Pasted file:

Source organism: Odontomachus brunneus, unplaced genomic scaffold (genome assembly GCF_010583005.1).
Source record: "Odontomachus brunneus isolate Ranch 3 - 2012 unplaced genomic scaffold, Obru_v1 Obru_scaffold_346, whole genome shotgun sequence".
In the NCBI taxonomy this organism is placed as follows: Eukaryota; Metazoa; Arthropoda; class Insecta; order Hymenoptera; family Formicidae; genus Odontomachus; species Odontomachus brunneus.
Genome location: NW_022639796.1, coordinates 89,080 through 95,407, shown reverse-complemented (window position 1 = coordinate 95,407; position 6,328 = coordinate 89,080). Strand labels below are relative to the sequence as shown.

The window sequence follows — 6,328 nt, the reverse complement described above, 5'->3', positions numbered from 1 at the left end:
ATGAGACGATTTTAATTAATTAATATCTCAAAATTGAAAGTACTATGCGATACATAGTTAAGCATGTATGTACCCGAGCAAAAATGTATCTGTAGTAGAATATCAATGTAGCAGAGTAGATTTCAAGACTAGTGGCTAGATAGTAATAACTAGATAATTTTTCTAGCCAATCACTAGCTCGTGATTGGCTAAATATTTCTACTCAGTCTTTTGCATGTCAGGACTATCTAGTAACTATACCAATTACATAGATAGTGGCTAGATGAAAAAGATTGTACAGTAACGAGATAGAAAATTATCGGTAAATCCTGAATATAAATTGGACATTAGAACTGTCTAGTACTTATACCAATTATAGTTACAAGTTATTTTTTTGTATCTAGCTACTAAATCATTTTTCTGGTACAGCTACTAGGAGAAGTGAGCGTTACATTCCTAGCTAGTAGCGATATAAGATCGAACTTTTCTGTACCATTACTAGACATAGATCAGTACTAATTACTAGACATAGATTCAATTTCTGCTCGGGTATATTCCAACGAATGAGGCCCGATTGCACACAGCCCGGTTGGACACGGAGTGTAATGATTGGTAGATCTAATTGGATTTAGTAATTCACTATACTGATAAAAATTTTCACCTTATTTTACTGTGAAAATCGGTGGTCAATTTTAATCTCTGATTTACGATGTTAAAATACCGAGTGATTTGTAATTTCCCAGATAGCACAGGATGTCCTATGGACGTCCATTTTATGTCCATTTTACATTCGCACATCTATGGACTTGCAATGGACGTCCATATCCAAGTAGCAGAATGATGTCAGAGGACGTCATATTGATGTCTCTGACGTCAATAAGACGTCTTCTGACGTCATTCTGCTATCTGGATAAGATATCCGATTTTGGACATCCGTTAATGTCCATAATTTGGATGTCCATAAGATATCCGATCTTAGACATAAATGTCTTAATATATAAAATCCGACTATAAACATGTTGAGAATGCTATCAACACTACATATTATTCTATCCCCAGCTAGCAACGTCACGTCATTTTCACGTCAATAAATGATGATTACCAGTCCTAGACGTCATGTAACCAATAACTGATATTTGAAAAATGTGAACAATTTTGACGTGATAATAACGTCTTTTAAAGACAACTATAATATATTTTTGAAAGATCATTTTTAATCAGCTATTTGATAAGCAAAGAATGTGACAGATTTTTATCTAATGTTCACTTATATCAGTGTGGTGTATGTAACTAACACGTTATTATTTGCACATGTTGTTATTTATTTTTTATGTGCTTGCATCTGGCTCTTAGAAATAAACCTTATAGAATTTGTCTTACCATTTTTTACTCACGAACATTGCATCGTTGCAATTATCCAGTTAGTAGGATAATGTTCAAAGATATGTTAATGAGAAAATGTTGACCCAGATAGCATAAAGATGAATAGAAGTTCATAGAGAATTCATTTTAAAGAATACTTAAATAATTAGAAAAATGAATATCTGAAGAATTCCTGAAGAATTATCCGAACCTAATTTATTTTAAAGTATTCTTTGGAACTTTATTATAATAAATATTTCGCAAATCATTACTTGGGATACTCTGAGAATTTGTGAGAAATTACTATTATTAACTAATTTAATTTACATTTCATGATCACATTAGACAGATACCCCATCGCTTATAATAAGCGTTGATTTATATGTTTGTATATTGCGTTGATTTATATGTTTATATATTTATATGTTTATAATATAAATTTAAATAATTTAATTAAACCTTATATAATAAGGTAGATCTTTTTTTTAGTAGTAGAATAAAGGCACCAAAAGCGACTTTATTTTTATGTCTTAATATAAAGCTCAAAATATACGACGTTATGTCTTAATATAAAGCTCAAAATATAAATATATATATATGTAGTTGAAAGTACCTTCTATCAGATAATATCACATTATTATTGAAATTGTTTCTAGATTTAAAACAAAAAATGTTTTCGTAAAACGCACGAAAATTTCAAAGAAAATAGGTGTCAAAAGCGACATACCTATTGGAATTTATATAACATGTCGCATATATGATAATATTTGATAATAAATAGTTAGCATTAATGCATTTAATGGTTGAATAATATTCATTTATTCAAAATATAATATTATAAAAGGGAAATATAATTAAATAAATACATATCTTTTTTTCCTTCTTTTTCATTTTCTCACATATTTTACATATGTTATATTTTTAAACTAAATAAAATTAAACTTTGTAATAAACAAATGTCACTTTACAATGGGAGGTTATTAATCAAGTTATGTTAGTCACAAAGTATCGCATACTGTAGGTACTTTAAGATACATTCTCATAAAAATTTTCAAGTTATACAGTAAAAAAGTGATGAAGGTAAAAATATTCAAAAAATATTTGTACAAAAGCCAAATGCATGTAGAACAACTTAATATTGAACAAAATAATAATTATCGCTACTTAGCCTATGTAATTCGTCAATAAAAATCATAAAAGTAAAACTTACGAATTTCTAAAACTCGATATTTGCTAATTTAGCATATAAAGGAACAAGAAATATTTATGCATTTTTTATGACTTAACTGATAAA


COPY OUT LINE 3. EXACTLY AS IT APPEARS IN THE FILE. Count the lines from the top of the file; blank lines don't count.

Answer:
In the NCBI taxonomy this organism is placed as follows: Eukaryota; Metazoa; Arthropoda; class Insecta; order Hymenoptera; family Formicidae; genus Odontomachus; species Odontomachus brunneus.